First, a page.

Careers360: Today, journalism has evolved from politics, current affairs, government policies to niche areas like travel journalism, photojournalism? On one hand, journalists earlier were well rounded but this new trend sets a path for specialization in an area. Is this in your opinion a good trend or bad? Could you elaborate?

Rupa Jha: It’s excellent news that journalism is no more confined to politics. I think specialization is the way forward. 

 

Careers360: Digitisation or online journalism is overtaking traditional methods and values. While it is good that news now flies fast but there are dangers and pitfalls. Do you think this is killing the credibility of journalistic ethos?  If so, how can it be prevented?

Rupa Jha: I think digitisation is a boon to journalism. It’s an exciting medium. It requires rigour like any other platform – the basic tools of journalism remain the same. Online platform has made journalism vibrant and has opened unprecedented avenues of opportunities. Of course there are pitfalls like there are in any other medium but I am very hopeful that digital will play a big role in strengthening our democratic values of which fair journalism is a big part.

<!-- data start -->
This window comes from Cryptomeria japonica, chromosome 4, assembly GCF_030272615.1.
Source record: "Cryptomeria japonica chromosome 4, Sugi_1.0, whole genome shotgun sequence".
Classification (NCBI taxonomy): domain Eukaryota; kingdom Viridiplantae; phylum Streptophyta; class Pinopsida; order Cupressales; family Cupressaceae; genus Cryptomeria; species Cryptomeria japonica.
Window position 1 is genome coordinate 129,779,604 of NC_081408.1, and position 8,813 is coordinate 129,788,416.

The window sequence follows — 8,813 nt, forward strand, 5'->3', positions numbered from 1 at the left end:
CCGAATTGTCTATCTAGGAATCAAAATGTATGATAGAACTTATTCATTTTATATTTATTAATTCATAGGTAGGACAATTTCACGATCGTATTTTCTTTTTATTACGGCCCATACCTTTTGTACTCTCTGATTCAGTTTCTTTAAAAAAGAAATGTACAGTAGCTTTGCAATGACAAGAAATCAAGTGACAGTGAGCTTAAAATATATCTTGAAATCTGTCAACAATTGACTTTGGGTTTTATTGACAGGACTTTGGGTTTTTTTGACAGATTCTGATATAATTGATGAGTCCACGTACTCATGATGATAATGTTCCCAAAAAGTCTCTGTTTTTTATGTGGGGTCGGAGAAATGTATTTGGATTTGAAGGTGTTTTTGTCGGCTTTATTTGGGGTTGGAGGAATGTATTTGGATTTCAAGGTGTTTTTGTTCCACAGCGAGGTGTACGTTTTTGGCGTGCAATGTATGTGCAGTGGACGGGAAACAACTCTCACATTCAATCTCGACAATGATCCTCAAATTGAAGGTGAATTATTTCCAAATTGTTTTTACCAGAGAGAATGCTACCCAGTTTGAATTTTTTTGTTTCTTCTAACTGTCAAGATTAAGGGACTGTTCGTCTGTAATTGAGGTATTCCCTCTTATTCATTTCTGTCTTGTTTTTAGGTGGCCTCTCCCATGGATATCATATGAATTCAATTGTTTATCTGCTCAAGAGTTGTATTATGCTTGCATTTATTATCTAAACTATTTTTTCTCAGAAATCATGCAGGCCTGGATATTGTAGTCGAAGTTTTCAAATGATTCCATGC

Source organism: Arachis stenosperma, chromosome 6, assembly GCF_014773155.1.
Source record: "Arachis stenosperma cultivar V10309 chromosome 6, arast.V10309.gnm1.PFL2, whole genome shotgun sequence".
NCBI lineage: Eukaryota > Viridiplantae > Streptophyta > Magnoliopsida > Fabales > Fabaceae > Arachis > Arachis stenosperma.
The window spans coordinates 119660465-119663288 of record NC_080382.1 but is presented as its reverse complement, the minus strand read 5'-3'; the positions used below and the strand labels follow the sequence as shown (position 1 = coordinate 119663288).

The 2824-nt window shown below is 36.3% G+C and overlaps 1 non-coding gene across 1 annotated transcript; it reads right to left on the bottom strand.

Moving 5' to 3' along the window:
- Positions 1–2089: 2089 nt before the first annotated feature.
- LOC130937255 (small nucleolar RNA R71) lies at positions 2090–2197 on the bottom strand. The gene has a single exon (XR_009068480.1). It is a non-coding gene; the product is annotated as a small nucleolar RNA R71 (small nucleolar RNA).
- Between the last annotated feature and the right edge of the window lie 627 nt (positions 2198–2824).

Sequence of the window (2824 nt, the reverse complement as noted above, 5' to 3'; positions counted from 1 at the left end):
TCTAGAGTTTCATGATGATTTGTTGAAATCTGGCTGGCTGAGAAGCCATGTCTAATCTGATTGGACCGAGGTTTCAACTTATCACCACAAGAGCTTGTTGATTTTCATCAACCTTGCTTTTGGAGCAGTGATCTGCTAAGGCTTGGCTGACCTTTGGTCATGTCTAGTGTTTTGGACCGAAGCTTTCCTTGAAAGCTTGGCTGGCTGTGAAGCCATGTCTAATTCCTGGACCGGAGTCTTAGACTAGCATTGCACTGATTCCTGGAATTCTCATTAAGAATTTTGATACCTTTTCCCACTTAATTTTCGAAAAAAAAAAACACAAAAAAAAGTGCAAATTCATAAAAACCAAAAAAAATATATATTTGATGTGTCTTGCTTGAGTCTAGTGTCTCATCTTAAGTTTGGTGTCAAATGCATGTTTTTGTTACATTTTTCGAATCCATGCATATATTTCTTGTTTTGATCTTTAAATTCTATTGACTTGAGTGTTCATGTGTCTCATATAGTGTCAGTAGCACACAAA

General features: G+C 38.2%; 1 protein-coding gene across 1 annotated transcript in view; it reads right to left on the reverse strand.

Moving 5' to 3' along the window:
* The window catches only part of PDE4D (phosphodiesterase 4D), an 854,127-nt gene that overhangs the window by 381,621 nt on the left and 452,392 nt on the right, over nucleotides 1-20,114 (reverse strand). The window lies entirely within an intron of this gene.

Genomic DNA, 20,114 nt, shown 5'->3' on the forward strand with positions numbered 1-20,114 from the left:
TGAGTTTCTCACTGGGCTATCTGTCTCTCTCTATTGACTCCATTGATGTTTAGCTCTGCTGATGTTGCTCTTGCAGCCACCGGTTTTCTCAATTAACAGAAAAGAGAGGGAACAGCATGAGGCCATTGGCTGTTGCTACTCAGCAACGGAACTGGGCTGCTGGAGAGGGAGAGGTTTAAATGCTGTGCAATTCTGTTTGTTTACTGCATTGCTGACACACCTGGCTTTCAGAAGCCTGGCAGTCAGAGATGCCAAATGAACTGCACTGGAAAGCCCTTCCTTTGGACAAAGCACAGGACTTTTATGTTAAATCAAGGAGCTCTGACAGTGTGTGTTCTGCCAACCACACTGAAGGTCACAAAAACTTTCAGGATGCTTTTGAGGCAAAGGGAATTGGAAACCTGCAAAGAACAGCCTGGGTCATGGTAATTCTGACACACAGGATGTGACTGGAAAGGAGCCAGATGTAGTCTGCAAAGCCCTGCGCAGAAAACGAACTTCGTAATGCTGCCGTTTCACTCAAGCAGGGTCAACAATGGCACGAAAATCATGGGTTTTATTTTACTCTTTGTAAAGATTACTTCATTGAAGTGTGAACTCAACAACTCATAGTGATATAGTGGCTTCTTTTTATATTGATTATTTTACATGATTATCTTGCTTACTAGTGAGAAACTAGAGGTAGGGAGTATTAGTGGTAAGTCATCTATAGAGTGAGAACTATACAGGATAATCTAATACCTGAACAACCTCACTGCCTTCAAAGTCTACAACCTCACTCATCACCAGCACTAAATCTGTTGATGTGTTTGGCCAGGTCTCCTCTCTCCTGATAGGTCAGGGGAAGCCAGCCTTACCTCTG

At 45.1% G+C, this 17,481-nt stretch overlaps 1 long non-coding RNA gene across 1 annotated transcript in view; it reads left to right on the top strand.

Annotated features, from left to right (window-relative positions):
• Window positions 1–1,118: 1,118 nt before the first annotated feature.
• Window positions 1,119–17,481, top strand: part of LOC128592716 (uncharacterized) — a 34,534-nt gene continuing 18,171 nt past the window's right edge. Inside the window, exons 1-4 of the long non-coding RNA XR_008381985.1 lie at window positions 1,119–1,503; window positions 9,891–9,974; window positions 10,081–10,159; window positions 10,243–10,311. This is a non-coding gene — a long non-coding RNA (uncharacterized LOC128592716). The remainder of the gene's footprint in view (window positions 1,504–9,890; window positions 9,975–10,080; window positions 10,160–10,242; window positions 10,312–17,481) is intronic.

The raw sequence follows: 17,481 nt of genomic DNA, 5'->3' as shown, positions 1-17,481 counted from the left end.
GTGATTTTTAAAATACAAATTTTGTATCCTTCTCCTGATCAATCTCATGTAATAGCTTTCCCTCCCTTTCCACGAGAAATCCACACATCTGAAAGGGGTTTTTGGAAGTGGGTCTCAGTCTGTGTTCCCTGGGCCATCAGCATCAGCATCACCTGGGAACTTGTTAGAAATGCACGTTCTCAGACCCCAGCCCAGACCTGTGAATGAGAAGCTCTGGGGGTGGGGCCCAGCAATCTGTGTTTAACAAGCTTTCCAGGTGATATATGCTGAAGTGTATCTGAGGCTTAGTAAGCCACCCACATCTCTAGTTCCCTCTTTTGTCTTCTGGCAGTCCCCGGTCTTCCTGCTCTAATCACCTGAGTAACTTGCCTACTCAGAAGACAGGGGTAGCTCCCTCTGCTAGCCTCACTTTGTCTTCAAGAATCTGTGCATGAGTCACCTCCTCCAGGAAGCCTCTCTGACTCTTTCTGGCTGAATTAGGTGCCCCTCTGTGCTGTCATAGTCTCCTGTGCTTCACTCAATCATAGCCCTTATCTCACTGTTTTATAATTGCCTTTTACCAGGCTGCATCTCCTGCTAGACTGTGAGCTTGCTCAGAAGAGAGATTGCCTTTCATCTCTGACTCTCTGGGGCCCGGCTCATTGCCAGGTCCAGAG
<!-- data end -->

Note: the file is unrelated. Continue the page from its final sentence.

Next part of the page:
Careers360: What is your take on paid news and yellow journalism? How can it be controlled? Are there any means taken by the journalistic community?

Rupa Jha: Paid news is a reality. It’s shocking but true. Journalism has to become self-sustaining and not a medium to make BIG money. The control of business houses, advertisers on media is huge thus the pressure of political masters also increases. Marketing runs media houses with profit as the main driver than editorial. The distinction between marketing and editorial has thinned down. We need independent media in India. It needs strict penal action against media houses if found guilty of paid news. Editor’s guild has to become a significant body. There should be zero tolerance to paid news and media houses should be black listed if they are found guilty. At the same time, consumers /audiences have to be more demanding on the media houses for free and fair journalism like we see in many other countries. The regulatory authority has to have more power than be a toothless body.